Omar Ascha is an emerging finance professional with an education from UC Berkley who works as a financial analyst. With experience in mergers and acquisitions, capital raising and strategic advisory, he helps his clients achieve progressive, vertical results. Omar Ascha spends time outside of work mentoring college students to help their dreams become a reality.

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To The Soon-To-Be College Freshman Who Think They'll Keep Their High School Friends, Know This

You will maybe talk to 10 people back from your high school while your in college.

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I know what you are thinking "Of course I am going to still talk to all my high school friends once we graduate." "You just didn't keep up with your friends." "I am going to talk to them every day."

Of course, you may be the lucky ones that go on to the same college and university, but if you follow your best friend to college then have you ever thought to yourself. "Did I choose my school based on if my friend(s) would go to college together." Obviously, it could be coincidental that you end up in the same place, but my argument is more on the idea of having friends that go to the same college on your list of important things once you move away.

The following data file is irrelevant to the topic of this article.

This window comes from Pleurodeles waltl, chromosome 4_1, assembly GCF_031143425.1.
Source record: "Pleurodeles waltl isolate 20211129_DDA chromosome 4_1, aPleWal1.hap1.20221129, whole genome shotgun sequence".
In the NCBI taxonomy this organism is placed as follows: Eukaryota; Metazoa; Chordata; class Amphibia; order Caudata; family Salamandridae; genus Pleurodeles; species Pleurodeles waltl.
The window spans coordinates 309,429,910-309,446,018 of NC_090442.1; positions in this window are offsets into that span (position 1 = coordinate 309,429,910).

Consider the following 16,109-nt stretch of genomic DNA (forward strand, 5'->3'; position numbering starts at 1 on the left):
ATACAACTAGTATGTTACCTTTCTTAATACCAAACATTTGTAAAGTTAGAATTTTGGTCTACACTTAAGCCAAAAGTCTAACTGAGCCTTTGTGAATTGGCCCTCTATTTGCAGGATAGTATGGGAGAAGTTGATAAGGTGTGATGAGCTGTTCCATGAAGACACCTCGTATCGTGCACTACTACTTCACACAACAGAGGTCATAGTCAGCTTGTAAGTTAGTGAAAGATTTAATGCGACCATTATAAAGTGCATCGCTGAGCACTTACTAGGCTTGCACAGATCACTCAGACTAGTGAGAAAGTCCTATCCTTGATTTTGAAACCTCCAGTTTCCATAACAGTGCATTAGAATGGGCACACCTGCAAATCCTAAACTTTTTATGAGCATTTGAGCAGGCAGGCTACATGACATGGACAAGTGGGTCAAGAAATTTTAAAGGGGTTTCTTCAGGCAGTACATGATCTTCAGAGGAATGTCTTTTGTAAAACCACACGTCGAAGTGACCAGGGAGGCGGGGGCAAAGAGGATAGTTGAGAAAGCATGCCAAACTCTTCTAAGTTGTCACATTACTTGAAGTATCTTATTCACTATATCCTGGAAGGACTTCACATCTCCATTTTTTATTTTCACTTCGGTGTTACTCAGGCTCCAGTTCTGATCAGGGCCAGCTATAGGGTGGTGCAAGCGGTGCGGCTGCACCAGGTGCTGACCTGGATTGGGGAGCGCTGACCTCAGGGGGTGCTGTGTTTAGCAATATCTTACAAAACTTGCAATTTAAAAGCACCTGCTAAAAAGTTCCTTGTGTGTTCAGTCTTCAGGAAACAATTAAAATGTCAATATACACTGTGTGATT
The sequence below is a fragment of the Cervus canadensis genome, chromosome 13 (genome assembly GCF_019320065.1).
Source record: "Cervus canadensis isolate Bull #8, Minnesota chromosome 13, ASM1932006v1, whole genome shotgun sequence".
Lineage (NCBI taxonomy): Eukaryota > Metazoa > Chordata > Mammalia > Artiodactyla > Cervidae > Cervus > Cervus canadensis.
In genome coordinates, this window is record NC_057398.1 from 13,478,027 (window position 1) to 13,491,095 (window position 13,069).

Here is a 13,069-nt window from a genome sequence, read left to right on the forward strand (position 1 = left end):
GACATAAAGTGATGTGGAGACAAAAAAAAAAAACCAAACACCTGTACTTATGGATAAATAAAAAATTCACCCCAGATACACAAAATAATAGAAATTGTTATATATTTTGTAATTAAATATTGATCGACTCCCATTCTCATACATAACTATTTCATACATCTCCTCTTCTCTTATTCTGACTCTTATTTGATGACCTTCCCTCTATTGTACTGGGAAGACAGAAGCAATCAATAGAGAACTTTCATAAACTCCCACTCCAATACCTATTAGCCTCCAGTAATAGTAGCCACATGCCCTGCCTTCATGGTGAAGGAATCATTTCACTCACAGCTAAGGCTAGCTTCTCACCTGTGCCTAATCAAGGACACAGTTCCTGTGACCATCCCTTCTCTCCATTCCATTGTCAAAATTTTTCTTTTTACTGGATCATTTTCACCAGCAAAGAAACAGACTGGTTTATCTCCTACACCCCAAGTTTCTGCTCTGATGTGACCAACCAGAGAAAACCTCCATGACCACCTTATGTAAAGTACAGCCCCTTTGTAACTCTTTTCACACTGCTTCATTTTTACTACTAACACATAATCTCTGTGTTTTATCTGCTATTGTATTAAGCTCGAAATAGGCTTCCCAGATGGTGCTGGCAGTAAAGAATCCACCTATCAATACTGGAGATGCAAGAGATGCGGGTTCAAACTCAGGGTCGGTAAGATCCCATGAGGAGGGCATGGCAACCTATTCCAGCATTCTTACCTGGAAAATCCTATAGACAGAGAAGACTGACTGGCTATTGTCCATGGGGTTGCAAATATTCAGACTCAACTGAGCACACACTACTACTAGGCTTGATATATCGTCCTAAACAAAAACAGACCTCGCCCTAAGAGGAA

Now if you are still reading and still in denial with what I am saying then continue.

Since moving away from home I have broadened my horizons and met more people then I could ever have imagined. I have met people that if I have not kept an open mind to them I would not be friends with them now. You will most likely choose the same type of friends that you had in high school if you do not keep an open mind when finding friends in college.

You also do not want to be that person who refuses to make other friends besides their high school friends. I hate to break it to you, but your high school friends will find other friends beside you when they leave for college/university. This time in your life is supposed to be "a new chapter" if you do not branch out of your comfort zone then you will be stuck in a little bubble for the rest of your life.

Not only will your friends in your high school class be making friends, but you need to make friends that are in the same stage of life that you are also in. Still talking to high school aged friends will limit you from conversations due to distance, lack of relevance, and just not going through the same stuff as you.

Sounds daunting? I know.